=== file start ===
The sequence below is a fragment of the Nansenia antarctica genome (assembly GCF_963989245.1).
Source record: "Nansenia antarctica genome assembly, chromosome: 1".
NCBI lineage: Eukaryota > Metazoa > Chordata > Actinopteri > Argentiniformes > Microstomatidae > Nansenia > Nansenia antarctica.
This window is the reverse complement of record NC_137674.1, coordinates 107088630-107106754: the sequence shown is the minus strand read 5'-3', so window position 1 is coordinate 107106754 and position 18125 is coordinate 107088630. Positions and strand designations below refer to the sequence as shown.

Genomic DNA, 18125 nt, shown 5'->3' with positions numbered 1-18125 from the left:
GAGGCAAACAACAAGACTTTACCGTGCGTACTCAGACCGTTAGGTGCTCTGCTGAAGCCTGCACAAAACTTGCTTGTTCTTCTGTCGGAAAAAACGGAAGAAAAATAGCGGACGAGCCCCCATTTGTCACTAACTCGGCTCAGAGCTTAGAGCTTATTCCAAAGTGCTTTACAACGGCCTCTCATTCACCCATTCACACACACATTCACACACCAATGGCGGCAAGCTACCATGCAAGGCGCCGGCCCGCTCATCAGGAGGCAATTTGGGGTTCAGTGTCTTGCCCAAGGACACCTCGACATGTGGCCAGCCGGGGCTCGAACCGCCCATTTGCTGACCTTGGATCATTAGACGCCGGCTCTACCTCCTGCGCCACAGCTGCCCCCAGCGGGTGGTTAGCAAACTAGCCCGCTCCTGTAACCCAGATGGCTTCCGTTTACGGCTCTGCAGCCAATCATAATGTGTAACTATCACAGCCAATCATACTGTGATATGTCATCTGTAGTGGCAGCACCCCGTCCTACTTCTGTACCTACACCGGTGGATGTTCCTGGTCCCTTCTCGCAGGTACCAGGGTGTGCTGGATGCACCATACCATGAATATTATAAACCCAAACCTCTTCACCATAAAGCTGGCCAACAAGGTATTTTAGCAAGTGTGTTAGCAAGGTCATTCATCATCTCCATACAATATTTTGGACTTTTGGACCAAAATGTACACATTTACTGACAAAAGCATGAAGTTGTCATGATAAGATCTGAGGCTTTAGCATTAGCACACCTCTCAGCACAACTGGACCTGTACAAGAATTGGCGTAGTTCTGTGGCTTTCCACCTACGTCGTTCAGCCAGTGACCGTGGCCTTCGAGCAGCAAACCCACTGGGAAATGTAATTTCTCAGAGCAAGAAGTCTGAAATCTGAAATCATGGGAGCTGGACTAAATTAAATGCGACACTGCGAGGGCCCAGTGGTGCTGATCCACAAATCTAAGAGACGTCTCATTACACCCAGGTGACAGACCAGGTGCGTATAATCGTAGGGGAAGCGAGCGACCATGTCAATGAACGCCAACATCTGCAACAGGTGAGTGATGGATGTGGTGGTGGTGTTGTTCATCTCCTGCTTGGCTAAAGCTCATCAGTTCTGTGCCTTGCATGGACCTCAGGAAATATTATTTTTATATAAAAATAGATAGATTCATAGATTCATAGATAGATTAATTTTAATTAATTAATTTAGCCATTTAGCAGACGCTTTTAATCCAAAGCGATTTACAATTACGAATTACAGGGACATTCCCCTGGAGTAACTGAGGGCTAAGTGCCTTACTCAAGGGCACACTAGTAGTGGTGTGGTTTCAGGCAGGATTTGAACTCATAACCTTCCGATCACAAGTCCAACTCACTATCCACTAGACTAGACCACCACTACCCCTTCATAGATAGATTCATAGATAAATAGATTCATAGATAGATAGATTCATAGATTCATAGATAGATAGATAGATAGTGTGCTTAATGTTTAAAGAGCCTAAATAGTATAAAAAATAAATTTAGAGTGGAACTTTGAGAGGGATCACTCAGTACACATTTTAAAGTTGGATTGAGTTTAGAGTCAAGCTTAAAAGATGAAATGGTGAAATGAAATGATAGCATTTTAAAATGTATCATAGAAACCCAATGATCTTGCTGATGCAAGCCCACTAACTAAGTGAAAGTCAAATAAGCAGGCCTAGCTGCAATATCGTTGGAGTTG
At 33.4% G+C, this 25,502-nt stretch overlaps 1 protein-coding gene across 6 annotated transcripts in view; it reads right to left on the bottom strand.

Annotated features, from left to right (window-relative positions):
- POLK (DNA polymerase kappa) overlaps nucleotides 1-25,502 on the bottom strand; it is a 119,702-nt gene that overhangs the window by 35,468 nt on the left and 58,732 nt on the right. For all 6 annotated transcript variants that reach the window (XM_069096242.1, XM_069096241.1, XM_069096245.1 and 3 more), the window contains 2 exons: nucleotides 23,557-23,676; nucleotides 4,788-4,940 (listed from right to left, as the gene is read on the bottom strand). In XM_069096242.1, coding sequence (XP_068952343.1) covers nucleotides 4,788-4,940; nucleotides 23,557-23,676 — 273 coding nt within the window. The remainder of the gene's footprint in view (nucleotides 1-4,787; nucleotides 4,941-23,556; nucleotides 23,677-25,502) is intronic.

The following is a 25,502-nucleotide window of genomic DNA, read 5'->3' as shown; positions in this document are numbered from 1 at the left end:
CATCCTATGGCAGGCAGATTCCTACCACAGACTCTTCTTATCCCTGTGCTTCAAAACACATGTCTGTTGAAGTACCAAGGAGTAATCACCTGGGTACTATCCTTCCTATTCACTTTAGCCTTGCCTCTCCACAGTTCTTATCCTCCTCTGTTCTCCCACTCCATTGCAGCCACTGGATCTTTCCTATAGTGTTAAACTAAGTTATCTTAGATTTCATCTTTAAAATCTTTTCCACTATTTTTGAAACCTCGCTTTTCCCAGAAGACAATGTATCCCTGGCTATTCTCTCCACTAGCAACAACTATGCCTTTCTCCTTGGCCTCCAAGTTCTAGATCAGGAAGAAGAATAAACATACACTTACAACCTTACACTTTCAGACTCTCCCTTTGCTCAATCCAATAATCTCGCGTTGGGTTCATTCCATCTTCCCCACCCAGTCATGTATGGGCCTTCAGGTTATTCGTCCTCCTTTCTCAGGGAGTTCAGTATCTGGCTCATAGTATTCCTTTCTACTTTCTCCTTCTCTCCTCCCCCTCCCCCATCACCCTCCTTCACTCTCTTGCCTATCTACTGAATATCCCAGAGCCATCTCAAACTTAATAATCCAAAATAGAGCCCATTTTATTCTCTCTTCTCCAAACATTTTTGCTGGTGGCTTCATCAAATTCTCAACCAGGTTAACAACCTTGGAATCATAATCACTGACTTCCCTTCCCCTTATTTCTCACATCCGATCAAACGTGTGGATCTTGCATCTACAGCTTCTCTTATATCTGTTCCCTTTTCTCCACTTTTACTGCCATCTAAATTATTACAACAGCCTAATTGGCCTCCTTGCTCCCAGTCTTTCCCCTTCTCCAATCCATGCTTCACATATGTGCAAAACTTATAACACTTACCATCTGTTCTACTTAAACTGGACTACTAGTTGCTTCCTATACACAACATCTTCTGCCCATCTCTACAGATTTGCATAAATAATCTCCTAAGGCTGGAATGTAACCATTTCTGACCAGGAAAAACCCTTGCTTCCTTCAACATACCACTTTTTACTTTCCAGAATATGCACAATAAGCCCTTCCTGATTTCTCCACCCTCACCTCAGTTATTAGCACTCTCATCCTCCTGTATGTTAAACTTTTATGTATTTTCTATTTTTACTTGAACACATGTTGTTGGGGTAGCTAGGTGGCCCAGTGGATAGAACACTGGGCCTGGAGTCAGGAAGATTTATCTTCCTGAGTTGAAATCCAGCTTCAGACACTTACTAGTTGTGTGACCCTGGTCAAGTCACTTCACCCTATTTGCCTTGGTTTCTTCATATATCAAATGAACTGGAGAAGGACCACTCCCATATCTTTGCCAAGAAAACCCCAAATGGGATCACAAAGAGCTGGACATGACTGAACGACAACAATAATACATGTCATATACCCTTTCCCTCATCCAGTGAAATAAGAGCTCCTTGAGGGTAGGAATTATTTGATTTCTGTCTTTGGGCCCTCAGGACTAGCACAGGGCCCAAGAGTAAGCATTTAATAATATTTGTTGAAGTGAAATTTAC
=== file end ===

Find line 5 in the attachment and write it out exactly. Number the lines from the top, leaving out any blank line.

Genomic DNA, 18125 nt, shown 5'->3' with positions numbered 1-18125 from the left: